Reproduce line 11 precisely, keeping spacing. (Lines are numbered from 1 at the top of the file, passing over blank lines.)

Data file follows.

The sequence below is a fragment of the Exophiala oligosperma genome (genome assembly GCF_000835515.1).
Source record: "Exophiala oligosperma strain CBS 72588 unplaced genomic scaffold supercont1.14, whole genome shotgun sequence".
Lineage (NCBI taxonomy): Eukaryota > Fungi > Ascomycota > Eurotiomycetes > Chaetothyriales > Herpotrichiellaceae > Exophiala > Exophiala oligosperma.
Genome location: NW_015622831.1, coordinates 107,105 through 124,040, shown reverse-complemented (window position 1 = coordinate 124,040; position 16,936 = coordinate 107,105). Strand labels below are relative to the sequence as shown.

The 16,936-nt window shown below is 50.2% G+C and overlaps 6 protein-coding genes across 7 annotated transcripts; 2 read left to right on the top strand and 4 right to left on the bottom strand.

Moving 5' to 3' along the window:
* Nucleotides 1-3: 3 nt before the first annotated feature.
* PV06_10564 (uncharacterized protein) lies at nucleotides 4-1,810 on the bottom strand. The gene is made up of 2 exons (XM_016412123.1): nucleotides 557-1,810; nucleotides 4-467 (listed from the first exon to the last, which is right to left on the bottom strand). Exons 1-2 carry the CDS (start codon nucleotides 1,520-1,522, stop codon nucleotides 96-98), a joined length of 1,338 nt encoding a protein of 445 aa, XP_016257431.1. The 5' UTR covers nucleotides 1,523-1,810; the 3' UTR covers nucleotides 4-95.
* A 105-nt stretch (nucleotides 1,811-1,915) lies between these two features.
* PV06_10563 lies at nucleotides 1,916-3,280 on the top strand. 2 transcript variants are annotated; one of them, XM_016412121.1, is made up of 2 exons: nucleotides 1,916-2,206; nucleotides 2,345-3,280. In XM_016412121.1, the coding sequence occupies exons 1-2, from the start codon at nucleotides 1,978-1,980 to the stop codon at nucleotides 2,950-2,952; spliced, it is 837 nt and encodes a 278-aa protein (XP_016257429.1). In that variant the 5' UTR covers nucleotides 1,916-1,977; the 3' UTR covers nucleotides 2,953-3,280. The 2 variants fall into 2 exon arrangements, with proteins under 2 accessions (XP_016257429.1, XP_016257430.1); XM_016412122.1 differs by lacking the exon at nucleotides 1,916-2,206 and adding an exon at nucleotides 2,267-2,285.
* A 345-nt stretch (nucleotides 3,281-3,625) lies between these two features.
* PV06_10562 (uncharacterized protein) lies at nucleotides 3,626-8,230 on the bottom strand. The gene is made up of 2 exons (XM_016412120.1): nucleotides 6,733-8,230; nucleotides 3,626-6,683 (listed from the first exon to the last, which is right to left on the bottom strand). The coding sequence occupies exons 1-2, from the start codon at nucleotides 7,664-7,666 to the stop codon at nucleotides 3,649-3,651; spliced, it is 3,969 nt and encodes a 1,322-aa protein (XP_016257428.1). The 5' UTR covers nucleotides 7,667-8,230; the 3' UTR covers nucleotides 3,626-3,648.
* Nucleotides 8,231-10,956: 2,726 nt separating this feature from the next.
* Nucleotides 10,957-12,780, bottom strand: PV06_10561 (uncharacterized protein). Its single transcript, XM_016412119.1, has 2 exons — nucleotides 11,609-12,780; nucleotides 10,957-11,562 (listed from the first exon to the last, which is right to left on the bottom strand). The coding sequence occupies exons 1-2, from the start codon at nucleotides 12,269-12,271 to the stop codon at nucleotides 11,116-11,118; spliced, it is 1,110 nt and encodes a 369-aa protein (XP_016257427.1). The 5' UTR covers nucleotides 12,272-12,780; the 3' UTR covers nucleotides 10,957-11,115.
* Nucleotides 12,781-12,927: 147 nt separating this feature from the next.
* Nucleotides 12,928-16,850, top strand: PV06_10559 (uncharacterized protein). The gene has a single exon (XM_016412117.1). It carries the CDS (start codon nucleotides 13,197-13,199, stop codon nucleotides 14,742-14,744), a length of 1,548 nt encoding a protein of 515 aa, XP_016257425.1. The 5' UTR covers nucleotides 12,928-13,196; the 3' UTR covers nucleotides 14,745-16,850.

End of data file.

* A 345-nt stretch (nucleotides 3,281-3,625) lies between these two features.